Since the good old days, the stories of numerous athletes have appeared in clemency applications and warrants. Racing greats Junior Johnson (NASCAR legend) and Rick Hendrick (the "King of NASCAR") have received presidential pardons. Stunt pilot Laura H. Ingalls tried to secure a pardon for years, but never succeeded. She had been attached to the Nazis, so it was a tough sell. Joe Don Looney was a standout at the University of Oklahoma and an interesting character in the National Football league. He was pardoned for drug possession. Charles "Tex" Harrison was an All-American at North Carolina Central University and became a Harlem Globetrotter. Eventually he became the coach of the Globetrotters. This blog has also reported on former Kansas City Royals star Willie Mays Aikens who had pardon applications declined by both Clinton and Bush. Of course, there are others that are around the edges of the world of athletics - George Steinbrenner (who made illegal contributions to the campaign of Richard Nixon), Jimmy "the Greek" (pardoned by Gerald Ford), etc.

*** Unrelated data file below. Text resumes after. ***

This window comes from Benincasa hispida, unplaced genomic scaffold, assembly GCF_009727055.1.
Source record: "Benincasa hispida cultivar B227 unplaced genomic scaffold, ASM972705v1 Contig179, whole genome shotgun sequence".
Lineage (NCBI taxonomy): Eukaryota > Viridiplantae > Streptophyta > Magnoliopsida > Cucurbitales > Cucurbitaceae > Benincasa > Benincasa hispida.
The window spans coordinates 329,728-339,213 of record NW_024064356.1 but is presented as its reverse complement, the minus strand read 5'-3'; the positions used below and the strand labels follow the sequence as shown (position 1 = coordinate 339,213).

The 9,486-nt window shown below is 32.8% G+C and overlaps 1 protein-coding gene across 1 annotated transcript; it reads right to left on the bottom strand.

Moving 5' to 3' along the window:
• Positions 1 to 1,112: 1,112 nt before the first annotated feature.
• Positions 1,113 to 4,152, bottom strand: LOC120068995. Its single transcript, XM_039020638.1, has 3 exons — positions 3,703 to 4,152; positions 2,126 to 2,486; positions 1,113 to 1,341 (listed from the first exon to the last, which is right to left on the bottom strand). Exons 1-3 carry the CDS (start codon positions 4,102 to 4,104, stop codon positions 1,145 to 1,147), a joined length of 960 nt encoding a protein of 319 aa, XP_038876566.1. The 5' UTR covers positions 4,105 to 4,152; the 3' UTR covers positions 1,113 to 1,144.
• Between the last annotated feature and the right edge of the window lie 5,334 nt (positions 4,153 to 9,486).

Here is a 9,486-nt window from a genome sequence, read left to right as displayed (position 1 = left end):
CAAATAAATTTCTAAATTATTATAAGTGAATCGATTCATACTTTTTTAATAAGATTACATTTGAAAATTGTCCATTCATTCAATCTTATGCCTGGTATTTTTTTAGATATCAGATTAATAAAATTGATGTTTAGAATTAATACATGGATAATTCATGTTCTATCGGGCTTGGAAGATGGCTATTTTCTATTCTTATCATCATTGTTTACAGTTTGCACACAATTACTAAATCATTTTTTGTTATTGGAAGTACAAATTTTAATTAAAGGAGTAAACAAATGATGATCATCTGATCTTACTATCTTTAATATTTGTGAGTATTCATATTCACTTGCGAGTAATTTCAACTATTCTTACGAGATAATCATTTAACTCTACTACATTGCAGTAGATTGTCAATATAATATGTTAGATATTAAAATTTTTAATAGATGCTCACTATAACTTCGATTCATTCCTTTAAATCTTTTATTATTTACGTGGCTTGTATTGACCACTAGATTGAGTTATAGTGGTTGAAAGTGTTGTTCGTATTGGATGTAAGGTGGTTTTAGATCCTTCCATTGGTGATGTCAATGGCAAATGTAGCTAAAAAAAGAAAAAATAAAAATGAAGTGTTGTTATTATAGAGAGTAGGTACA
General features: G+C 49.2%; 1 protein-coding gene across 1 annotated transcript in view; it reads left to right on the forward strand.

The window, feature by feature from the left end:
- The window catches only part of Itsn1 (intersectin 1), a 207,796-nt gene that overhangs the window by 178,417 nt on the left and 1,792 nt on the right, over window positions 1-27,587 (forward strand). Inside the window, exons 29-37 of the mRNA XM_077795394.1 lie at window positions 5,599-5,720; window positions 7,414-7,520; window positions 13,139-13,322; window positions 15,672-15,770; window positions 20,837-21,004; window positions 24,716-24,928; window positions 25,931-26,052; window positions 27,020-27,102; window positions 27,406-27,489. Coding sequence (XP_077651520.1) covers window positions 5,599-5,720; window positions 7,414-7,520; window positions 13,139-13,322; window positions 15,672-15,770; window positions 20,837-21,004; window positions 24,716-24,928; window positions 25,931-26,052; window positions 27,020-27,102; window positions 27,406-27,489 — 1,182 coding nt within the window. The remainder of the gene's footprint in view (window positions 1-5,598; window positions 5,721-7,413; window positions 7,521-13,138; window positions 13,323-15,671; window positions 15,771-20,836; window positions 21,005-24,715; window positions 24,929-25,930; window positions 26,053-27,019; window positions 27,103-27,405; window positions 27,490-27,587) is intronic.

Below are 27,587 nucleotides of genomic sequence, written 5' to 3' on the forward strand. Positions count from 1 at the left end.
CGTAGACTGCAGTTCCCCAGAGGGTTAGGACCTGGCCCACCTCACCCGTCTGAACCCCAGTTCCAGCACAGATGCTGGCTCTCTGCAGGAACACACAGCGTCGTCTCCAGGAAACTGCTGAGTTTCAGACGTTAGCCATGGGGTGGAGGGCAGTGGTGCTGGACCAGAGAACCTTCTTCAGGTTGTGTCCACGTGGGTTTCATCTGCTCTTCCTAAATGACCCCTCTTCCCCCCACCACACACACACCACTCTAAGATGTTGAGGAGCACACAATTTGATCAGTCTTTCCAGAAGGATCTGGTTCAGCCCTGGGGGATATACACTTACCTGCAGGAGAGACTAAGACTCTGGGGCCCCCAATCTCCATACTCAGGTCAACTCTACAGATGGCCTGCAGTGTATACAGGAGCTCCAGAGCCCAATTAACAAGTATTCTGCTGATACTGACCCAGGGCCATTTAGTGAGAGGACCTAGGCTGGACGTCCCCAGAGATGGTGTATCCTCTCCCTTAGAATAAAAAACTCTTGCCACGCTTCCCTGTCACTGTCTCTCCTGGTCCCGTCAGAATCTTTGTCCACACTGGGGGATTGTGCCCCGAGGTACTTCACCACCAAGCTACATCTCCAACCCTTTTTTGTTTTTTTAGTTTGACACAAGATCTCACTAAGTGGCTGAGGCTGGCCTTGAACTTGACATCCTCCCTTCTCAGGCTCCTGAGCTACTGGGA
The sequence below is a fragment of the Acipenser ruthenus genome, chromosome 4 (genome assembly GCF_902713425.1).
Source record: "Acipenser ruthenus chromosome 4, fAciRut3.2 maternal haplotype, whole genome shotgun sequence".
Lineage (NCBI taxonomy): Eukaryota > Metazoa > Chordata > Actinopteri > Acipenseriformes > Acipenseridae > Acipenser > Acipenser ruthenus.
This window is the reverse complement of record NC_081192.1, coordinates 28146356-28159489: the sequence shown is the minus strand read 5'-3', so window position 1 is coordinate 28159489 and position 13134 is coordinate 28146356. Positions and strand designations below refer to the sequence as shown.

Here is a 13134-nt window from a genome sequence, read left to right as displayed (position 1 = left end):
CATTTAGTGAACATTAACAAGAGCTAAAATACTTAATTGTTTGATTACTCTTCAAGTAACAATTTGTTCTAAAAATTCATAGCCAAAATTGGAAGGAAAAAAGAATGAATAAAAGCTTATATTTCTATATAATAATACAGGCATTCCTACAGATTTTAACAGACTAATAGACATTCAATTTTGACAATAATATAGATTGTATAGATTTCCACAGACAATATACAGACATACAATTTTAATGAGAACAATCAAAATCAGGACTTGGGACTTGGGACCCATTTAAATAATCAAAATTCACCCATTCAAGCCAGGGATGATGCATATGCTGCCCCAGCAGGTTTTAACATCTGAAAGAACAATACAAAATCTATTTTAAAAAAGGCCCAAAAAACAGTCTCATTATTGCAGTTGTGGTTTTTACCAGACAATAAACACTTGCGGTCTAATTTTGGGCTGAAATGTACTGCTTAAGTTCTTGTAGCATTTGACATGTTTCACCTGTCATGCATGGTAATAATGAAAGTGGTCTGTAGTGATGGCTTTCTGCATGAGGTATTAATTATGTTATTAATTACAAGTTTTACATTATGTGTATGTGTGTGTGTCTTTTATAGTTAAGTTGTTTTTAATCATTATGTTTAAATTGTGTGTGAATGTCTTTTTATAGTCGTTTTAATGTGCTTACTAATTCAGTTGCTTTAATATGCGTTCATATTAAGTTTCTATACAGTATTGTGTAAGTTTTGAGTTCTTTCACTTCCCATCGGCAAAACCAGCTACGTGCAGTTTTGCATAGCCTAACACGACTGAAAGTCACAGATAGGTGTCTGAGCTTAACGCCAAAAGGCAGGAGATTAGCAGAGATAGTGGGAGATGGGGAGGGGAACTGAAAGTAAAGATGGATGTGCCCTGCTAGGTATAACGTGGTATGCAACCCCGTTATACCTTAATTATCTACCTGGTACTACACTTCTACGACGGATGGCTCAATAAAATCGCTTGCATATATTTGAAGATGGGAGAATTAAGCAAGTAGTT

Do professional athletes enjoy any kind of "advantage" in the pardon process? Our data on pardons are so thin, it is not possible to render anything close to a scientific answer. But it would seem reasonable enough to theorize (if not assume) that professional athletes enjoy - if anything - the potential "advantage" of access. It is an advantage, of course, that is shared with all persons who are public figures. Granted, fame can be a double-edged sword in this circumstance. It can bring greater scrutiny and greater criticism.